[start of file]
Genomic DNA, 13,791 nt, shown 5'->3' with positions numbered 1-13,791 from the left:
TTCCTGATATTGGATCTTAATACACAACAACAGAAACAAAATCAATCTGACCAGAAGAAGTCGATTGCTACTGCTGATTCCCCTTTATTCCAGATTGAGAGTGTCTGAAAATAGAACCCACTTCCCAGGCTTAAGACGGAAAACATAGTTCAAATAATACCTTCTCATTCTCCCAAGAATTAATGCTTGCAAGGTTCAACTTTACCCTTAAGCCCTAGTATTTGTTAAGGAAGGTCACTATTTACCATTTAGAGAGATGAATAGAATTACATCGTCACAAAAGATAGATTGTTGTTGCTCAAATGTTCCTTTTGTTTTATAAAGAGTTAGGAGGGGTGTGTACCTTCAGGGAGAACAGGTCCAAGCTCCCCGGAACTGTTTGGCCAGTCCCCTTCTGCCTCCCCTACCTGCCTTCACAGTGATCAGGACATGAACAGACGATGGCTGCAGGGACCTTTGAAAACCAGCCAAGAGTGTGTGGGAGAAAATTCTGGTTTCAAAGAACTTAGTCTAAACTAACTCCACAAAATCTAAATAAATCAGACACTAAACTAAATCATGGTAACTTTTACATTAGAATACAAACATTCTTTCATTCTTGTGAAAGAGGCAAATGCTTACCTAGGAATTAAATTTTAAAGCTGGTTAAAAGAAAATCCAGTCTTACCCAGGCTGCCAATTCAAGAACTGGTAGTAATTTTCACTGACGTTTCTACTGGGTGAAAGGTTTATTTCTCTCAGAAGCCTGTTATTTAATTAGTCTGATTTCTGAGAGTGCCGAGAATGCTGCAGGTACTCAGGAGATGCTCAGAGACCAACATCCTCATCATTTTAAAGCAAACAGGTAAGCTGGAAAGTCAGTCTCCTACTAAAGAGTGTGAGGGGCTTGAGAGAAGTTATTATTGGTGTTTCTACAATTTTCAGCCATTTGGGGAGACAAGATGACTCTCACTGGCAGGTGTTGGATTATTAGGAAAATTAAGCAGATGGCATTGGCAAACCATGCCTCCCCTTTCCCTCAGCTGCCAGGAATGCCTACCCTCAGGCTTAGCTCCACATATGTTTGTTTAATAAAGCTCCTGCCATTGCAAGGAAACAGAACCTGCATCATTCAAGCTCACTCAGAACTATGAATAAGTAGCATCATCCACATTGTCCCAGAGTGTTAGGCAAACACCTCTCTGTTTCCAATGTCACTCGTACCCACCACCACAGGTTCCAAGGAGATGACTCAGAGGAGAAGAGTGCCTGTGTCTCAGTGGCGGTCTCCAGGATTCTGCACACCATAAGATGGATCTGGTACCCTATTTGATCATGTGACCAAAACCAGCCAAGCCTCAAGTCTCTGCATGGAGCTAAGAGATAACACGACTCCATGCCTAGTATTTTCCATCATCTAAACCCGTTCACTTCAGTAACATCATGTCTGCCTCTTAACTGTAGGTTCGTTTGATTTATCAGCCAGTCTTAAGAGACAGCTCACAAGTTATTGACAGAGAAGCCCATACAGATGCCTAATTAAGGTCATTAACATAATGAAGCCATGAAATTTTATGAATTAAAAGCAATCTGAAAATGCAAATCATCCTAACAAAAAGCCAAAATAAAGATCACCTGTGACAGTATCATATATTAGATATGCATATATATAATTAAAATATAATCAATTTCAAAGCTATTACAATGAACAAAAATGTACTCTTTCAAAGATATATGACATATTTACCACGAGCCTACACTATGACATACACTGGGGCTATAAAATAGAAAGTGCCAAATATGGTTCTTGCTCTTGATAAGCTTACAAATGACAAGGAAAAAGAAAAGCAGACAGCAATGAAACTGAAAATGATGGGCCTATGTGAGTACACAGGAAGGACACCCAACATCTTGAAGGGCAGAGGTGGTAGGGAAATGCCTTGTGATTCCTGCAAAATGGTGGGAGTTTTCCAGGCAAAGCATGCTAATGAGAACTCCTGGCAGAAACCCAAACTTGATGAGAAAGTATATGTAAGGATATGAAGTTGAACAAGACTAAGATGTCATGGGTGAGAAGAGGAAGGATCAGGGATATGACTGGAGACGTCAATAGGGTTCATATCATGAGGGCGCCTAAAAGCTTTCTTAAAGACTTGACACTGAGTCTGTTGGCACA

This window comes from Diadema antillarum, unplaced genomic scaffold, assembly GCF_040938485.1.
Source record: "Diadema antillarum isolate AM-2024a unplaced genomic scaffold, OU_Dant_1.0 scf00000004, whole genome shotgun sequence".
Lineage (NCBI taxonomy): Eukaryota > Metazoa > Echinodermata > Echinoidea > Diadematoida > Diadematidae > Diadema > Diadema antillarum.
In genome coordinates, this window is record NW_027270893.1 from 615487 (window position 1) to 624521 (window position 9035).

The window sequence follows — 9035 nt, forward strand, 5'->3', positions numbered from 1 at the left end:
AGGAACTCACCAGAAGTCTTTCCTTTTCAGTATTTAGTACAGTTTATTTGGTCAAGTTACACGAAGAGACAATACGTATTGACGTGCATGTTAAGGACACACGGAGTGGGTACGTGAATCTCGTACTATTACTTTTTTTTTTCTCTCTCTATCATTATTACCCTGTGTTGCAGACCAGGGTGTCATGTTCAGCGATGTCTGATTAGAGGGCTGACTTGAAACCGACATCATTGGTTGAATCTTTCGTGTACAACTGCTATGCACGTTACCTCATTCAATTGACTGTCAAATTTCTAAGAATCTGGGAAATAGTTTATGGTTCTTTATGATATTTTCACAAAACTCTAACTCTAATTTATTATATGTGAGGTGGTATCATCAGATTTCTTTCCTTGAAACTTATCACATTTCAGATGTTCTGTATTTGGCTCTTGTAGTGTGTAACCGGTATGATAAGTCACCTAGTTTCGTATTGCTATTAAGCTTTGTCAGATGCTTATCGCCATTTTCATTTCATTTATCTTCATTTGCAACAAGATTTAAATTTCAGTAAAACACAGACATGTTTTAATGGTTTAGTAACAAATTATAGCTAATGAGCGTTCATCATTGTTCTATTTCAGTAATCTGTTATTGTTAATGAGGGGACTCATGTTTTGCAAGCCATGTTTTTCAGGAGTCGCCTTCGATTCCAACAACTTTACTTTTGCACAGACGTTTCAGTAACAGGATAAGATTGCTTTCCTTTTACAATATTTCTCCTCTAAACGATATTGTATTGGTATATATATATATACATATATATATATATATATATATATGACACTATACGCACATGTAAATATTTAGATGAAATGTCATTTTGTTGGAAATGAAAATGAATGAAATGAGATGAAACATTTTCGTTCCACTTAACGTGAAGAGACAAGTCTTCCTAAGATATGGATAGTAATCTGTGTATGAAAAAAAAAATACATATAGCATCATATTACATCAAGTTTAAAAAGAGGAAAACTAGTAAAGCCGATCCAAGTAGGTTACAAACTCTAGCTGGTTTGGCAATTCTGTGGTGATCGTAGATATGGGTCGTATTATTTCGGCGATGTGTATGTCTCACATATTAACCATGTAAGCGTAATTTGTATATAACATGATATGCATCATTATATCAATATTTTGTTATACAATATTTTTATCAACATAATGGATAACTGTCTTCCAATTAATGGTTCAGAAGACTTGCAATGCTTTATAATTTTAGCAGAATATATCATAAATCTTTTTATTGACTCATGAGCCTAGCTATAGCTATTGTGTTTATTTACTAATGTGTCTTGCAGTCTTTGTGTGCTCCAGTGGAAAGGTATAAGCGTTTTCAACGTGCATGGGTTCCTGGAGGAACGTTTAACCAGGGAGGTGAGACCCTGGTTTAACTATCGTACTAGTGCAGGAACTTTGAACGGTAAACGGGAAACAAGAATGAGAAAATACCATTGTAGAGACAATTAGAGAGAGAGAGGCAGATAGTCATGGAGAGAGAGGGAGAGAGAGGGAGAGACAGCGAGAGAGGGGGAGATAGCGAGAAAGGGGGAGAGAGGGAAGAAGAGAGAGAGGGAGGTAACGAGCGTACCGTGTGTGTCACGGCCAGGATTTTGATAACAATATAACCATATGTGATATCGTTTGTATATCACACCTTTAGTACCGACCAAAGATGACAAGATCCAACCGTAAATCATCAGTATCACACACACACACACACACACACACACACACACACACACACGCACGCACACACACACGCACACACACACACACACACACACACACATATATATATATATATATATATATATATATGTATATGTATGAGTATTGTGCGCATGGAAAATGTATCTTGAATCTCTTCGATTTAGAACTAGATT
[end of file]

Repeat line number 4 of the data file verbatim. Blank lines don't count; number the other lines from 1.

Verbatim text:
Source record: "Diadema antillarum isolate AM-2024a unplaced genomic scaffold, OU_Dant_1.0 scf00000004, whole genome shotgun sequence".